While specific embodiments of the invention have been described in detail, it will be appreciated by those skilled in the art that various modifications and alternatives to those details could be developed in light of the overall teachings of the disclosure. Accordingly, the particular arrangements of the apparatus disclosed and selections of materials are meant to be illustrative only and not limiting to the scope of the invention, which is to be given the full breadth of the following claims, and any and all embodiments thereof.
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|U.S. Classification||174/15.1, 361/688, 174/15.2, 361/676, 361/700|
|International Classification||H05K7/14, H05K7/20|
|Cooperative Classification||H05K7/20672, H05K7/1424|
|European Classification||H05K7/14F5, H05K7/20R30B|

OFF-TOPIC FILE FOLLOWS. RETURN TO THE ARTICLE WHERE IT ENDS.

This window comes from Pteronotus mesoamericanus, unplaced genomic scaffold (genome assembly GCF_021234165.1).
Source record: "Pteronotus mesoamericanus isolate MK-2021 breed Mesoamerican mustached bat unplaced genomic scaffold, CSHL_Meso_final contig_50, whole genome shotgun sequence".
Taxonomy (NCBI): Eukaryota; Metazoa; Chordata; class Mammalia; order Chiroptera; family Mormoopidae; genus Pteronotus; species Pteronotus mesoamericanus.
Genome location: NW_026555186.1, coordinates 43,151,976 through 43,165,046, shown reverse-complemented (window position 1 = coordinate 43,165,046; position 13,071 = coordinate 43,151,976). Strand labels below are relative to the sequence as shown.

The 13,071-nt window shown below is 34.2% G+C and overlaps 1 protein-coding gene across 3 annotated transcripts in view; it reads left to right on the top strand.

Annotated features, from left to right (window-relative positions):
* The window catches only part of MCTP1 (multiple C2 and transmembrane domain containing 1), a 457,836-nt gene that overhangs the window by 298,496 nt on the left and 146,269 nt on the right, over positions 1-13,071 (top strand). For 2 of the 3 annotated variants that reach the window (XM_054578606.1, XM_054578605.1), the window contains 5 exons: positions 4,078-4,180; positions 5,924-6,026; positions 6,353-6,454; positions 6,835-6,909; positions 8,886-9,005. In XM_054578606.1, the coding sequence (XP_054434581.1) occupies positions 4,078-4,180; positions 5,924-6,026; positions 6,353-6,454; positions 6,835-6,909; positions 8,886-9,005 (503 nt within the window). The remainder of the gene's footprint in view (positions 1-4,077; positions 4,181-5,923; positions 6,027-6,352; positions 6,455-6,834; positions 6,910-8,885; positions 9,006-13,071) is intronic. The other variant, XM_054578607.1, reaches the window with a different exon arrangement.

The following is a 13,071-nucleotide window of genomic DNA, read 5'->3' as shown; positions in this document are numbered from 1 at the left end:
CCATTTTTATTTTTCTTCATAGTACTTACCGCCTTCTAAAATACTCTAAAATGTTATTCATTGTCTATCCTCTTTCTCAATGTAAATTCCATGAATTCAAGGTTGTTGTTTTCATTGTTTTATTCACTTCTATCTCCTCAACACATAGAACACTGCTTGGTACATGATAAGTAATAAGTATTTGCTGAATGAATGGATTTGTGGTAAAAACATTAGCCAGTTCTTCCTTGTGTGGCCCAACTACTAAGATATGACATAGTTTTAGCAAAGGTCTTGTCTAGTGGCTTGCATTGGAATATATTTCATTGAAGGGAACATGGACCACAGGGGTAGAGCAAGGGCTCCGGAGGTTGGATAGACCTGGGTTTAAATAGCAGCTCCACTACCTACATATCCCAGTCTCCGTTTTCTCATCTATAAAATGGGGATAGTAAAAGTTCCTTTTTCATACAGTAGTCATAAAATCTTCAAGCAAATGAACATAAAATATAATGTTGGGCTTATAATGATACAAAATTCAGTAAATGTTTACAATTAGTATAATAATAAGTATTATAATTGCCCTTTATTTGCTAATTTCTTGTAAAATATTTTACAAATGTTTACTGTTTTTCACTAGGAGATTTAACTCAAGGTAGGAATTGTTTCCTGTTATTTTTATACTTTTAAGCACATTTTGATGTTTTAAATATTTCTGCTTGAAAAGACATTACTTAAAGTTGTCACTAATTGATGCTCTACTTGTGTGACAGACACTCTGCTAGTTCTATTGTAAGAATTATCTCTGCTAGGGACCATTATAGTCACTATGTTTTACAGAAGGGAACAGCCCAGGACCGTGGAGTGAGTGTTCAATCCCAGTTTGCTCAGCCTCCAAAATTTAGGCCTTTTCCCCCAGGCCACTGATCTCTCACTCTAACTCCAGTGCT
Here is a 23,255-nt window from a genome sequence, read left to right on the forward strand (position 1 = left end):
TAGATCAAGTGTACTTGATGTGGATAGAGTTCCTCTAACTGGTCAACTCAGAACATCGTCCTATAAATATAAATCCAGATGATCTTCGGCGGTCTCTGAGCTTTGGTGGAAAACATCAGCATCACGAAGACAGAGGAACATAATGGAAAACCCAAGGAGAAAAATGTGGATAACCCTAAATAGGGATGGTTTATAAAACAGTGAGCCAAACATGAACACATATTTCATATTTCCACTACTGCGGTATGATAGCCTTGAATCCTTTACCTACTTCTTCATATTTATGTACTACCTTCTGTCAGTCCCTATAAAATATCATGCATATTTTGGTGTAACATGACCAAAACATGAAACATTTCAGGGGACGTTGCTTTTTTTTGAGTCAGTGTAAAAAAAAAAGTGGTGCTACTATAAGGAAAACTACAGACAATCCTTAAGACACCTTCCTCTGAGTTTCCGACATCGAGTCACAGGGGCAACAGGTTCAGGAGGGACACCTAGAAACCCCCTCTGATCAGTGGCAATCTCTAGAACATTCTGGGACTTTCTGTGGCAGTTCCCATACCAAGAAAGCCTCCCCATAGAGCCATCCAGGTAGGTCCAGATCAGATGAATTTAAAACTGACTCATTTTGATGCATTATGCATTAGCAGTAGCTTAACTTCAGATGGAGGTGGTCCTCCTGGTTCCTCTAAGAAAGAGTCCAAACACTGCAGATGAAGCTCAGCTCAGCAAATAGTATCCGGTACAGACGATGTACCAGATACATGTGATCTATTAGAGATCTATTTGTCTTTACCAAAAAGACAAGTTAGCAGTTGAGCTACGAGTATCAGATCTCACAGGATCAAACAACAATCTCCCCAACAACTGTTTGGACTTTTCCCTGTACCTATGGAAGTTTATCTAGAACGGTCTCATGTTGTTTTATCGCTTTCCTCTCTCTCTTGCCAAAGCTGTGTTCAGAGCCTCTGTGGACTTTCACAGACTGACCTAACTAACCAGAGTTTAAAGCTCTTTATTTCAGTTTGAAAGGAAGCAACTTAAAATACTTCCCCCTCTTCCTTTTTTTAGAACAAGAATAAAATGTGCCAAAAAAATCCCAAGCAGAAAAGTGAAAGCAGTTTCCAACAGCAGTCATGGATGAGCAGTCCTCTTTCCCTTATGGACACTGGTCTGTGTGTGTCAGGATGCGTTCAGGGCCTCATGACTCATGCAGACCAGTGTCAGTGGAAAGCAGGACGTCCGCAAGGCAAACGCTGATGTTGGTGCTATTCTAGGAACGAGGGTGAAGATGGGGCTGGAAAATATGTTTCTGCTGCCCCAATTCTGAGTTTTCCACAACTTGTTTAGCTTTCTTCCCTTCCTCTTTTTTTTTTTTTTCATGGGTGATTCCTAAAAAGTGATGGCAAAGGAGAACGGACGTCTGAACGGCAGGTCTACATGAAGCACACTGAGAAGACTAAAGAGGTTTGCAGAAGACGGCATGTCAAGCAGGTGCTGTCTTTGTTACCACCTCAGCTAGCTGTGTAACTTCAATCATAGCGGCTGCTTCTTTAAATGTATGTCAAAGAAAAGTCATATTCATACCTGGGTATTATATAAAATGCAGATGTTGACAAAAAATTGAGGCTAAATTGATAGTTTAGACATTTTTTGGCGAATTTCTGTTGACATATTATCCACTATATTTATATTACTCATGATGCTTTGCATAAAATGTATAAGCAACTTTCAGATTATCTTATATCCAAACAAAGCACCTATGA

|Jun 10, 1998||AS||Assignment|
Owner name: LUCENT TECHNOLOGIES INC., NEW JERSEY
Free format text: ASSIGNMENT OF ASSIGNORS INTEREST;ASSIGNORS:CRAFT, THOMAS F., JR.;KAY, JASON A.;PAWLENKO, IVAN;AND OTHERS;REEL/FRAME:009239/0804
Effective date: 19980604
|Oct 2, 2001||CC||Certificate of correction|
|Nov 27, 2001||CC||Certificate of correction|
|Apr 9, 2002||AS||Assignment|
Owner name: BANK OF NEW YORK, THE, NEW YORK
Free format text: SECURITY INTEREST;ASSIGNOR:AVAYA TECHNOLOGY CORP.;REEL/FRAME:012762/0098
Effective date: 20020405
|Jul 21, 2004||REMI||Maintenance fee reminder mailed|
|Jan 3, 2005||LAPS||Lapse for failure to pay maintenance fees|
|Mar 1, 2005||FP||Expired due to failure to pay maintenance fee|
Effective date: 20050102